Sleep Apnea

People with obstructive sleep apnea (OSA) have disrupted sleep and low blood oxygen levels. When obstructive sleep apnea occurs, the tongue is sucked against the back of the throat. This blocks the upper airway and airflow stops. When the oxygen level in the brain becomes low enough, the sleeper partially awakens, the obstruction in the throat clears, and the flow of air starts again, usually with a loud gasp.

Repeated cycles of decreased oxygenation lead to very serious cardiovascular problems. Additionally, these individuals suffer from excessive daytime sleepiness, depression, and loss of concentration.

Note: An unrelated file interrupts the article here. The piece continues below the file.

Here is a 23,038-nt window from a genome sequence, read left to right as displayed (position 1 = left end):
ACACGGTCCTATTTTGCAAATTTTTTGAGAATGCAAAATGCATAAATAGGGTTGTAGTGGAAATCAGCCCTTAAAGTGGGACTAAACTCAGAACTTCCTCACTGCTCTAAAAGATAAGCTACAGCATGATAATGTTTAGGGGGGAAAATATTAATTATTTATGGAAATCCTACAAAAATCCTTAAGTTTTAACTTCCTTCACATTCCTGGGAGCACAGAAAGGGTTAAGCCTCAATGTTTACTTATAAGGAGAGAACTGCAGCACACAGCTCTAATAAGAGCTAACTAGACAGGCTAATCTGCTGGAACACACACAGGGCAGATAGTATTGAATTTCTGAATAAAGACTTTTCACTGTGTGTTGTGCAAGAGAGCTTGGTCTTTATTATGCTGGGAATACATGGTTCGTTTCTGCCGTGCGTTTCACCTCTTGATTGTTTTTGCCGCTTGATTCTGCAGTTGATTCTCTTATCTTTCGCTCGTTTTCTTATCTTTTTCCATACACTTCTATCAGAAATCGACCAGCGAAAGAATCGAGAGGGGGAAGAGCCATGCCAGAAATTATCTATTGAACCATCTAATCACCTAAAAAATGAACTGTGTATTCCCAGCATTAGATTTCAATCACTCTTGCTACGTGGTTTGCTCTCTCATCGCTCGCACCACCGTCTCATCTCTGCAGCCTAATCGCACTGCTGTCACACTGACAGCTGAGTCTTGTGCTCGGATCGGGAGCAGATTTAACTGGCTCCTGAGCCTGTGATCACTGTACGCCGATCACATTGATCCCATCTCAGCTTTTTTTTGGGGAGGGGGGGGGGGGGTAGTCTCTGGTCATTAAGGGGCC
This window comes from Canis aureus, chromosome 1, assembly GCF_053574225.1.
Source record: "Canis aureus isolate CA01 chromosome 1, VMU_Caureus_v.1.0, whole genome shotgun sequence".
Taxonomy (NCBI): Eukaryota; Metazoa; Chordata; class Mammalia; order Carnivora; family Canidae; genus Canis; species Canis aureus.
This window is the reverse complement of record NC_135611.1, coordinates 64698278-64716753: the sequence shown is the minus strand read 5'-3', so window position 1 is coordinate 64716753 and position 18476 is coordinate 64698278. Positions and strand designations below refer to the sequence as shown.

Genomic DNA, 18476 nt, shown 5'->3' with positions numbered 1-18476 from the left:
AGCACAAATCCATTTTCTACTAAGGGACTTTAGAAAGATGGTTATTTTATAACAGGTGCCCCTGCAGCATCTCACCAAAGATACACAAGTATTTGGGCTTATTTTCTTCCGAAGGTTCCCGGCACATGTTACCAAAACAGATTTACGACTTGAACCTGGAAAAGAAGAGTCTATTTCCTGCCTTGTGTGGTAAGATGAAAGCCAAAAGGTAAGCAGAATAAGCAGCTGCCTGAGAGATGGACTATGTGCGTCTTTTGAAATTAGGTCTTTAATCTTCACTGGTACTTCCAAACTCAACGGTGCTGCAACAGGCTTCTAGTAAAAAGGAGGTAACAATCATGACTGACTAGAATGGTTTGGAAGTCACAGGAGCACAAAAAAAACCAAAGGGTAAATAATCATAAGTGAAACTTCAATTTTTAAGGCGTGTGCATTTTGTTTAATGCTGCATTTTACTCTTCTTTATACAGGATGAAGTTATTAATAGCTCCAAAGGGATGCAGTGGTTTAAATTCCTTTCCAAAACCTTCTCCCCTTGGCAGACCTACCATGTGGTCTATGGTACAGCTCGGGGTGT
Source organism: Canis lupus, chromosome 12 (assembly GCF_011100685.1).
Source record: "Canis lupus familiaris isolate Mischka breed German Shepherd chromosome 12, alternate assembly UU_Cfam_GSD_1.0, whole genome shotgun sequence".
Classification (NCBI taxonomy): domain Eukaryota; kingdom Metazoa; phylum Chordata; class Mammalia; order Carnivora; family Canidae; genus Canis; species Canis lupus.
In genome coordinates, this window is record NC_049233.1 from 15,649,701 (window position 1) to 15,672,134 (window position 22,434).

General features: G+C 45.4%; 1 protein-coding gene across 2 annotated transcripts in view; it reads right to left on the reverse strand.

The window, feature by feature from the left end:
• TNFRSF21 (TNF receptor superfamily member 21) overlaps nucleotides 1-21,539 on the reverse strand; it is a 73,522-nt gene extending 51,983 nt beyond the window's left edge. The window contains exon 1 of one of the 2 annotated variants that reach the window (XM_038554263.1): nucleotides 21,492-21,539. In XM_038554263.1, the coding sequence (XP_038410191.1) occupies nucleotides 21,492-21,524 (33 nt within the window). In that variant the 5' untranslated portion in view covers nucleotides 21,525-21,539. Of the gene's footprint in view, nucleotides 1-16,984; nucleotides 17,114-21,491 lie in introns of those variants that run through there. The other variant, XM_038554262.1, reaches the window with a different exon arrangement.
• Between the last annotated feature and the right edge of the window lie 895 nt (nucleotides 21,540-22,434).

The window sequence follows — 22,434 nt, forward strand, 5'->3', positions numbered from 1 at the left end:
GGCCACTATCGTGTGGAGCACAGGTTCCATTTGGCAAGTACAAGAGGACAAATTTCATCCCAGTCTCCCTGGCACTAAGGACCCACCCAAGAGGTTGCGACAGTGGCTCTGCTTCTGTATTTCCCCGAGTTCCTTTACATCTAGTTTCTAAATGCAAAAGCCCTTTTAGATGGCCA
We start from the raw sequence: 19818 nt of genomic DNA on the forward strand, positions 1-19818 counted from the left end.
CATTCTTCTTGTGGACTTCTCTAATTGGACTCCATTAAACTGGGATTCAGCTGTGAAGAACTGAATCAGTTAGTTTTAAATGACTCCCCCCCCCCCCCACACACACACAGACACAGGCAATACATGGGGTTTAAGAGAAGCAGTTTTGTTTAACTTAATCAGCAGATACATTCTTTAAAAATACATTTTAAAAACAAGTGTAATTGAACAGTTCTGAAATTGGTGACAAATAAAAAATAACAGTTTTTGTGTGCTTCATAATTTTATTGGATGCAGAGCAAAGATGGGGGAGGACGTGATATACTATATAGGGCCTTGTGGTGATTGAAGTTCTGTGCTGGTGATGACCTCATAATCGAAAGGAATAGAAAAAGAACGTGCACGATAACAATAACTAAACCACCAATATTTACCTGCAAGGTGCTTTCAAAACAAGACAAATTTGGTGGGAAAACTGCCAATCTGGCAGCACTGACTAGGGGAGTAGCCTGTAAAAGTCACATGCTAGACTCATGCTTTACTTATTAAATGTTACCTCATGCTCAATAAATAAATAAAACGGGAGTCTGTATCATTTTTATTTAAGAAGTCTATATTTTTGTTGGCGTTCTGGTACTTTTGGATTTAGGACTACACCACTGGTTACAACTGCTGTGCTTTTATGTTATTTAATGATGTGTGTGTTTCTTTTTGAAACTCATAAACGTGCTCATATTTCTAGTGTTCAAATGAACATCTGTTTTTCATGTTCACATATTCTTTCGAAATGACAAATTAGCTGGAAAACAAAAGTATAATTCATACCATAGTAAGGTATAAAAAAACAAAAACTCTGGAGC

Some patients have obstructions that are less severe called Upper Airway Resistance Syndrome (UARS). In either case, the individuals suffer many of the same symptoms.

To confirm the amount of cardiovascular compromise and decreased oxygenation levels, a sleep study may be recommended to monitor an individual overnight. The interpretation of the sleep study and the diagnosis must be made by a qualified physician

OSA is a very serious condition that needs careful attention and treatment. Most major medical plans offer coverage for diagnosis and treatment.

More information about Obstructive Sleep Apnea:

Sleep Apnea